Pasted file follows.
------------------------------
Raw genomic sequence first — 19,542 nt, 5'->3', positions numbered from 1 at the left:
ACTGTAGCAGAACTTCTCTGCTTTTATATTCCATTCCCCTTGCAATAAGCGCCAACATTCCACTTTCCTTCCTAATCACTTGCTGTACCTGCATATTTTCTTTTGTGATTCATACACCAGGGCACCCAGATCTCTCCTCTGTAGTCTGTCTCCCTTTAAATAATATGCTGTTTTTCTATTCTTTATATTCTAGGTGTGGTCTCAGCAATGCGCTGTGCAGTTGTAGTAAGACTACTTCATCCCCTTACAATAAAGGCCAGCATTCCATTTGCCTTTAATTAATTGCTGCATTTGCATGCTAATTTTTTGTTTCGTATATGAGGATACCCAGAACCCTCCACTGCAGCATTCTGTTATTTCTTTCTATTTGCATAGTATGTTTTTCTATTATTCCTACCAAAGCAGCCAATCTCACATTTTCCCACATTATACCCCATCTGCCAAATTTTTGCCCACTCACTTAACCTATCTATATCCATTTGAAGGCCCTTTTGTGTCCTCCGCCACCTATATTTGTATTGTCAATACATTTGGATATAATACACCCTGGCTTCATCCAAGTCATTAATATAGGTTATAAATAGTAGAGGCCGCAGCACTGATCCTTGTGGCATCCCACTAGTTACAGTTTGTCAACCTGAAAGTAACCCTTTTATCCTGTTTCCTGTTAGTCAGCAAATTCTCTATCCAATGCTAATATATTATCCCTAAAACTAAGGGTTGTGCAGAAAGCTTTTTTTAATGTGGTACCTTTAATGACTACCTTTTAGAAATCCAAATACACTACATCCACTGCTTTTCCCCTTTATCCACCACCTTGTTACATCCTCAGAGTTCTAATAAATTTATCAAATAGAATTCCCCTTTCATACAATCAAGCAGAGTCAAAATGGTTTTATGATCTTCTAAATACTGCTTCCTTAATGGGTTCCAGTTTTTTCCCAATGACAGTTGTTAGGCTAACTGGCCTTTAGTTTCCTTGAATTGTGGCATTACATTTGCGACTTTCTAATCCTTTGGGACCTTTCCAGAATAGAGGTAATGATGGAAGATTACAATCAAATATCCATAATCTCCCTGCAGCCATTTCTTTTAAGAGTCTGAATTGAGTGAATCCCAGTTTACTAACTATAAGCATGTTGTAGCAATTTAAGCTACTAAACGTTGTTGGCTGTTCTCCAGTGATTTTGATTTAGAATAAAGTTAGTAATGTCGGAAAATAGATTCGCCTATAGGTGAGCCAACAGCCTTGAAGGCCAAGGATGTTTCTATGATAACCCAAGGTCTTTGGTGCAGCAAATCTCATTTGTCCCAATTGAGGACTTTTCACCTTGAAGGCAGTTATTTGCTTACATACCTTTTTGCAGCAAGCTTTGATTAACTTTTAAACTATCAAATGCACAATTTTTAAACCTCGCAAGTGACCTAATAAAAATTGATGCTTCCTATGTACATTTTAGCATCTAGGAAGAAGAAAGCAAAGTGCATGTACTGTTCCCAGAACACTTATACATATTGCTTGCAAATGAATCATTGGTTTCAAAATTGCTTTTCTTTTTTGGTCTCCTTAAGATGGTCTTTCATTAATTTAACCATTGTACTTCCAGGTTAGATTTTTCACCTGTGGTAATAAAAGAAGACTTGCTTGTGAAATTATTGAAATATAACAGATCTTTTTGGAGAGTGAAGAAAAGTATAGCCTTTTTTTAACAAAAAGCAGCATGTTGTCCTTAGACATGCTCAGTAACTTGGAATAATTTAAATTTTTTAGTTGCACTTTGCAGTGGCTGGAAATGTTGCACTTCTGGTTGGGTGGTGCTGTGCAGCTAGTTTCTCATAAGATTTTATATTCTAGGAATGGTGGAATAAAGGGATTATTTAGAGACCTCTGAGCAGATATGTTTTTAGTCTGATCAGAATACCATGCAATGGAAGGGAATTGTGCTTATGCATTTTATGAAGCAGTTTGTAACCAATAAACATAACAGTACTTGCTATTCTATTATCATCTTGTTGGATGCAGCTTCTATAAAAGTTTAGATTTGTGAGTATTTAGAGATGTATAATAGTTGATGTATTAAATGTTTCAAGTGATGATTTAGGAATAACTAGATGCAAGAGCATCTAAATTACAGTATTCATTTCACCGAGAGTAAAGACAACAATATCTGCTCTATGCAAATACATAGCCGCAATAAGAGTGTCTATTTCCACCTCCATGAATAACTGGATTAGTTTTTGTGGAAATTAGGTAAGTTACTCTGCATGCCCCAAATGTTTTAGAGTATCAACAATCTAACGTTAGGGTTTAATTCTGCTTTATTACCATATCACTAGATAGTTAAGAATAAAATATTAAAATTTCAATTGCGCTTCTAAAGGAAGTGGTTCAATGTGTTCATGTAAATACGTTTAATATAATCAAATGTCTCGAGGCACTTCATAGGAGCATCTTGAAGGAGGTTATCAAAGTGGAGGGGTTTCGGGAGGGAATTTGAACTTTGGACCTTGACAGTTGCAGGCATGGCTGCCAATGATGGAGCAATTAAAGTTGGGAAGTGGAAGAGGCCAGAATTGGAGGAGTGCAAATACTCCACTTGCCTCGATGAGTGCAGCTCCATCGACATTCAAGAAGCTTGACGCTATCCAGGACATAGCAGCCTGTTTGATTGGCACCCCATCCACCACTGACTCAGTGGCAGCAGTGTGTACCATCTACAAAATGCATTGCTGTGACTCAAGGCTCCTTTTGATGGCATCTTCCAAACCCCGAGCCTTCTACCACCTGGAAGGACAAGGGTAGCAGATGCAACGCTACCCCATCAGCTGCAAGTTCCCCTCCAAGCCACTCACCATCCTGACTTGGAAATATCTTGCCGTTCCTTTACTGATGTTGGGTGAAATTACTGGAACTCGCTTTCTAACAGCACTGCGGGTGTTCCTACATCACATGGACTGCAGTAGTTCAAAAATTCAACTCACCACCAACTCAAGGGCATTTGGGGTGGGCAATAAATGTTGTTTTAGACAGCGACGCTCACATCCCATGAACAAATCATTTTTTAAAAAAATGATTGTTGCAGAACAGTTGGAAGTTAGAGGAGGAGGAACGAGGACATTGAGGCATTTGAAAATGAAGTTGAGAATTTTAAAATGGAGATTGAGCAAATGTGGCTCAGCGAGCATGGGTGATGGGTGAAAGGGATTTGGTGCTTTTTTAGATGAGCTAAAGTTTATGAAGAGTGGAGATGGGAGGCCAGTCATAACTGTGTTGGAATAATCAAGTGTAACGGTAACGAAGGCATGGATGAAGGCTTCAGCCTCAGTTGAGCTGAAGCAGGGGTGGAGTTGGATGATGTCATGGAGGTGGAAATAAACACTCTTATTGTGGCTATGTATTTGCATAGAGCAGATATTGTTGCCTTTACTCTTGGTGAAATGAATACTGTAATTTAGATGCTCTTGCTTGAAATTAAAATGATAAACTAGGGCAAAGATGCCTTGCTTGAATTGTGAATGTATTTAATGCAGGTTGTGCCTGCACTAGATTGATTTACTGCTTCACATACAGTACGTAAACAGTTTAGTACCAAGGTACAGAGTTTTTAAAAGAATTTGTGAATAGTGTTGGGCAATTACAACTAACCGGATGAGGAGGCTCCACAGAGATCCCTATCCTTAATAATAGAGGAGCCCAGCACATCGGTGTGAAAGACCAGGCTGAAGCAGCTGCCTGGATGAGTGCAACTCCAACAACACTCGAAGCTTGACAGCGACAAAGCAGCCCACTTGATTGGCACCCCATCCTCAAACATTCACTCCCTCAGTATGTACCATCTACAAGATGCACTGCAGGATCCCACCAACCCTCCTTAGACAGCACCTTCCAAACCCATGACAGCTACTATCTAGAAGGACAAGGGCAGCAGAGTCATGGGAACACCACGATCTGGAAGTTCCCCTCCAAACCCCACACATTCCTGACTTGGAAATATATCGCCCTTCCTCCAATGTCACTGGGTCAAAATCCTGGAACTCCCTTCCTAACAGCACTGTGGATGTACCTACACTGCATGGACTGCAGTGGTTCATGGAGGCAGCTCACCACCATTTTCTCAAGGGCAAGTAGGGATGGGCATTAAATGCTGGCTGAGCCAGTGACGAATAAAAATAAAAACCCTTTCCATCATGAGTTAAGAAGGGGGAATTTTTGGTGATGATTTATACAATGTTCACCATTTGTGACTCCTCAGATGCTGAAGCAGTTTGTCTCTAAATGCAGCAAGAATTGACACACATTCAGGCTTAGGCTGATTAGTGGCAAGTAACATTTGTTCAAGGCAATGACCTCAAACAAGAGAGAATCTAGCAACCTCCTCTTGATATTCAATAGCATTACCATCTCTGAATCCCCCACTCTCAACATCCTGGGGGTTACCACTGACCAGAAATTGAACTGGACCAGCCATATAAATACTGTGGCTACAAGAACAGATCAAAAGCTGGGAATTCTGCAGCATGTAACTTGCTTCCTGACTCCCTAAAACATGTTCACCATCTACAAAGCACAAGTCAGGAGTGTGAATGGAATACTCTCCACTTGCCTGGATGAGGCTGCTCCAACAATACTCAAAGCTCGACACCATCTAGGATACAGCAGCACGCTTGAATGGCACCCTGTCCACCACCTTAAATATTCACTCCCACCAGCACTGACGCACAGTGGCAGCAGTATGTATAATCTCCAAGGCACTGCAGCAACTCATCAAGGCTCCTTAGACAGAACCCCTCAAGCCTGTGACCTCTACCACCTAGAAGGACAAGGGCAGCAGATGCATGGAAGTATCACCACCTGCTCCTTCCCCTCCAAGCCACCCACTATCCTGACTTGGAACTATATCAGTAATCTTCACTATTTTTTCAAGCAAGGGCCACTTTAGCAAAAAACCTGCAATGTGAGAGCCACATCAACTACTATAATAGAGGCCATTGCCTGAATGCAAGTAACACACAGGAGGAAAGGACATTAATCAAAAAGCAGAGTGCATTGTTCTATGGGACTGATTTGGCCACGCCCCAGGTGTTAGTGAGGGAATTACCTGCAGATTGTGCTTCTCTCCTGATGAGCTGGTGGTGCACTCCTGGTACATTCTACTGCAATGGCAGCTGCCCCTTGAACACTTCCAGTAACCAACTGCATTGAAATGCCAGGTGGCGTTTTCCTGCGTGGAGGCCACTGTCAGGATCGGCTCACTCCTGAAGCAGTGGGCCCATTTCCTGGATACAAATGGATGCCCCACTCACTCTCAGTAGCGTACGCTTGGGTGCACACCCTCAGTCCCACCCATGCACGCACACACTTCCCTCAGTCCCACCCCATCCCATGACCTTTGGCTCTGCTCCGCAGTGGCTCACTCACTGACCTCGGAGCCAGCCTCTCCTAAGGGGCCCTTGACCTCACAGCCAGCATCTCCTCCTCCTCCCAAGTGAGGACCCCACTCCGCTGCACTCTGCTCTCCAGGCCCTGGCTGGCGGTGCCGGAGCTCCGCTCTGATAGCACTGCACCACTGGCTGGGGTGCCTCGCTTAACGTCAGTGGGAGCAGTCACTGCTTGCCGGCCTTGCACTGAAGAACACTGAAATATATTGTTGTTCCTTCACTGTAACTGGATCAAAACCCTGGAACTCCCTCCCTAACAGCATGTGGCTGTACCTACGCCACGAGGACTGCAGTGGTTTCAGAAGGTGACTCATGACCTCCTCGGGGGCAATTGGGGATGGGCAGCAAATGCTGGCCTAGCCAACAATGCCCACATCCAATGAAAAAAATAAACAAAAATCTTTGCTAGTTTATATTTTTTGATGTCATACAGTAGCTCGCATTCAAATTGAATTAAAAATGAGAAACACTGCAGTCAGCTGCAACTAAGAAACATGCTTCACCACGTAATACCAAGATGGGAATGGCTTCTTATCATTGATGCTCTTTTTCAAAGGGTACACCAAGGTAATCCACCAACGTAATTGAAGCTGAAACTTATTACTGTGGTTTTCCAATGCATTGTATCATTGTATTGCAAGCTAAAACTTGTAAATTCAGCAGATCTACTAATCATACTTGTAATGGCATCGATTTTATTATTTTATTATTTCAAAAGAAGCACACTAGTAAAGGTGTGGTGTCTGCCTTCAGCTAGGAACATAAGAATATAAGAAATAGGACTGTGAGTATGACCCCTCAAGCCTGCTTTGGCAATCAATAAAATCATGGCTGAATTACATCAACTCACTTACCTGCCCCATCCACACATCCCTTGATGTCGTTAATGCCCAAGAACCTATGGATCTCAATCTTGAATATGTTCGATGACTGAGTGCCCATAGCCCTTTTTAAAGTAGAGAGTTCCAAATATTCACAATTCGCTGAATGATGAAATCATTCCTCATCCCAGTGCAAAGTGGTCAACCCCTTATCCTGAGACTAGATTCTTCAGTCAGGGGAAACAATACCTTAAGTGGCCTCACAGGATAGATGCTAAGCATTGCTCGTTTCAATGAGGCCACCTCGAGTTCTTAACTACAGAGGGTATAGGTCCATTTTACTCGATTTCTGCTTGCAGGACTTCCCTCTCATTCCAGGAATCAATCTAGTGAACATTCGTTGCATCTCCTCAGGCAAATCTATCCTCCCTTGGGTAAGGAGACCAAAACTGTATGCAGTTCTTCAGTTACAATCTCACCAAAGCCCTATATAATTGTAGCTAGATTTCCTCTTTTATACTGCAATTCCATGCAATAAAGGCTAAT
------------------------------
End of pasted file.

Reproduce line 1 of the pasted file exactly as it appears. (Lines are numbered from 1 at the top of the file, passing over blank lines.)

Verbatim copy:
Raw genomic sequence first — 19,542 nt, 5'->3', positions numbered from 1 at the left: